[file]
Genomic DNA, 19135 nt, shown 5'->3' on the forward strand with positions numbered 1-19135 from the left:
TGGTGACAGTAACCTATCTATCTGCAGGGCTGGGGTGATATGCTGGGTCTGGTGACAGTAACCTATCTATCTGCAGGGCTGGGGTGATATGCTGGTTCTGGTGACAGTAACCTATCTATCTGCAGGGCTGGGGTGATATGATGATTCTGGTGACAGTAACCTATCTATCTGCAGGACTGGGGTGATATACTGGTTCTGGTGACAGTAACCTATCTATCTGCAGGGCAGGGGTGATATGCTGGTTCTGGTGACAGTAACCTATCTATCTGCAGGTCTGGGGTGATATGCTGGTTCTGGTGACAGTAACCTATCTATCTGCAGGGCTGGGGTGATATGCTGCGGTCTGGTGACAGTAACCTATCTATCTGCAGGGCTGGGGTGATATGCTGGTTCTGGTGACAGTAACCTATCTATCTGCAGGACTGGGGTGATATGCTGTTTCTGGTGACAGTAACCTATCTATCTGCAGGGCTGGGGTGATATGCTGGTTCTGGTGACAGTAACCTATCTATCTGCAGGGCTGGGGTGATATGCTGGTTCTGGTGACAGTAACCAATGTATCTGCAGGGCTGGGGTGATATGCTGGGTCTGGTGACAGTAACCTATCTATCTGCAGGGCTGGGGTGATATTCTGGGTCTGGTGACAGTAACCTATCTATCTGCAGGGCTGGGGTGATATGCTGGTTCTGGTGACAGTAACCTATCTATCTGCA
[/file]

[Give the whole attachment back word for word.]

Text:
Genomic DNA, 19135 nt, shown 5'->3' on the forward strand with positions numbered 1-19135 from the left:
TGGTGACAGTAACCTATCTATCTGCAGGGCTGGGGTGATATGCTGGGTCTGGTGACAGTAACCTATCTATCTGCAGGGCTGGGGTGATATGCTGGTTCTGGTGACAGTAACCTATCTATCTGCAGGGCTGGGGTGATATGATGATTCTGGTGACAGTAACCTATCTATCTGCAGGACTGGGGTGATATACTGGTTCTGGTGACAGTAACCTATCTATCTGCAGGGCAGGGGTGATATGCTGGTTCTGGTGACAGTAACCTATCTATCTGCAGGTCTGGGGTGATATGCTGGTTCTGGTGACAGTAACCTATCTATCTGCAGGGCTGGGGTGATATGCTGCGGTCTGGTGACAGTAACCTATCTATCTGCAGGGCTGGGGTGATATGCTGGTTCTGGTGACAGTAACCTATCTATCTGCAGGACTGGGGTGATATGCTGTTTCTGGTGACAGTAACCTATCTATCTGCAGGGCTGGGGTGATATGCTGGTTCTGGTGACAGTAACCTATCTATCTGCAGGGCTGGGGTGATATGCTGGTTCTGGTGACAGTAACCAATGTATCTGCAGGGCTGGGGTGATATGCTGGGTCTGGTGACAGTAACCTATCTATCTGCAGGGCTGGGGTGATATTCTGGGTCTGGTGACAGTAACCTATCTATCTGCAGGGCTGGGGTGATATGCTGGTTCTGGTGACAGTAACCTATCTATCTGCA